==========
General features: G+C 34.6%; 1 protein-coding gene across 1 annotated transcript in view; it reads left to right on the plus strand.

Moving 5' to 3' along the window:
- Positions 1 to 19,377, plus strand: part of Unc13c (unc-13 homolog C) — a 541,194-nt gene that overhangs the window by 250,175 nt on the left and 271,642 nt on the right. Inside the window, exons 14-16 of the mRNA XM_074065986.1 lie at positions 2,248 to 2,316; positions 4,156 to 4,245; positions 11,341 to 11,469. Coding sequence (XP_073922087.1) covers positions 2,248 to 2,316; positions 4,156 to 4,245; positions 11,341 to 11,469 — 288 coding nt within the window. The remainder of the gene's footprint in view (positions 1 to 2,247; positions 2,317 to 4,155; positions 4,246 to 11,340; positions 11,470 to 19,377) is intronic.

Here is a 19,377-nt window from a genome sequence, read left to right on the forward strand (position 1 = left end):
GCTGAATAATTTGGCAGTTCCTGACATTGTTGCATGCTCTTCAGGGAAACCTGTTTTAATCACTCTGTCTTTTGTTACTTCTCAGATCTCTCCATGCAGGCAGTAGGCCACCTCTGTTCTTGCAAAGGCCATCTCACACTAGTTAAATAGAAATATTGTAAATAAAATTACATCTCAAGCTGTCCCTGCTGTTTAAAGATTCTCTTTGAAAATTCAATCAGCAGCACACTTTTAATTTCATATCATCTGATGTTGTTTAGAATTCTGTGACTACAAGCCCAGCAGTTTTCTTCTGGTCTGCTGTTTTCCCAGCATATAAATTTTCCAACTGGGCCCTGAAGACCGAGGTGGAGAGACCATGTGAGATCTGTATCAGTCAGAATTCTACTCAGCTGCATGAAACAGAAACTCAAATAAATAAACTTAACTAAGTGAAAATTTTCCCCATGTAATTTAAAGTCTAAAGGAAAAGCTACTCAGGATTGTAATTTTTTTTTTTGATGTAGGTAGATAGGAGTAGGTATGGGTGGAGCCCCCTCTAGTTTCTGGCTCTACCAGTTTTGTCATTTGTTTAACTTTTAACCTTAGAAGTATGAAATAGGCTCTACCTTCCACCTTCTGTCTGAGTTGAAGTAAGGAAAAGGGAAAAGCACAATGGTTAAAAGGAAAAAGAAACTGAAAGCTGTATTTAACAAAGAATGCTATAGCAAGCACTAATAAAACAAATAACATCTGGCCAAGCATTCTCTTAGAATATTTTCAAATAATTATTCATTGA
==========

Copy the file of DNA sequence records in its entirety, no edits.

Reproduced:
General features: G+C 34.6%; 1 protein-coding gene across 1 annotated transcript in view; it reads left to right on the plus strand.

Moving 5' to 3' along the window:
- Positions 1 to 19,377, plus strand: part of Unc13c (unc-13 homolog C) — a 541,194-nt gene that overhangs the window by 250,175 nt on the left and 271,642 nt on the right. Inside the window, exons 14-16 of the mRNA XM_074065986.1 lie at positions 2,248 to 2,316; positions 4,156 to 4,245; positions 11,341 to 11,469. Coding sequence (XP_073922087.1) covers positions 2,248 to 2,316; positions 4,156 to 4,245; positions 11,341 to 11,469 — 288 coding nt within the window. The remainder of the gene's footprint in view (positions 1 to 2,247; positions 2,317 to 4,155; positions 4,246 to 11,340; positions 11,470 to 19,377) is intronic.

Here is a 19,377-nt window from a genome sequence, read left to right on the forward strand (position 1 = left end):
GCTGAATAATTTGGCAGTTCCTGACATTGTTGCATGCTCTTCAGGGAAACCTGTTTTAATCACTCTGTCTTTTGTTACTTCTCAGATCTCTCCATGCAGGCAGTAGGCCACCTCTGTTCTTGCAAAGGCCATCTCACACTAGTTAAATAGAAATATTGTAAATAAAATTACATCTCAAGCTGTCCCTGCTGTTTAAAGATTCTCTTTGAAAATTCAATCAGCAGCACACTTTTAATTTCATATCATCTGATGTTGTTTAGAATTCTGTGACTACAAGCCCAGCAGTTTTCTTCTGGTCTGCTGTTTTCCCAGCATATAAATTTTCCAACTGGGCCCTGAAGACCGAGGTGGAGAGACCATGTGAGATCTGTATCAGTCAGAATTCTACTCAGCTGCATGAAACAGAAACTCAAATAAATAAACTTAACTAAGTGAAAATTTTCCCCATGTAATTTAAAGTCTAAAGGAAAAGCTACTCAGGATTGTAATTTTTTTTTTTGATGTAGGTAGATAGGAGTAGGTATGGGTGGAGCCCCCTCTAGTTTCTGGCTCTACCAGTTTTGTCATTTGTTTAACTTTTAACCTTAGAAGTATGAAATAGGCTCTACCTTCCACCTTCTGTCTGAGTTGAAGTAAGGAAAAGGGAAAAGCACAATGGTTAAAAGGAAAAAGAAACTGAAAGCTGTATTTAACAAAGAATGCTATAGCAAGCACTAATAAAACAAATAACATCTGGCCAAGCATTCTCTTAGAATATTTTCAAATAATTATTCATTGA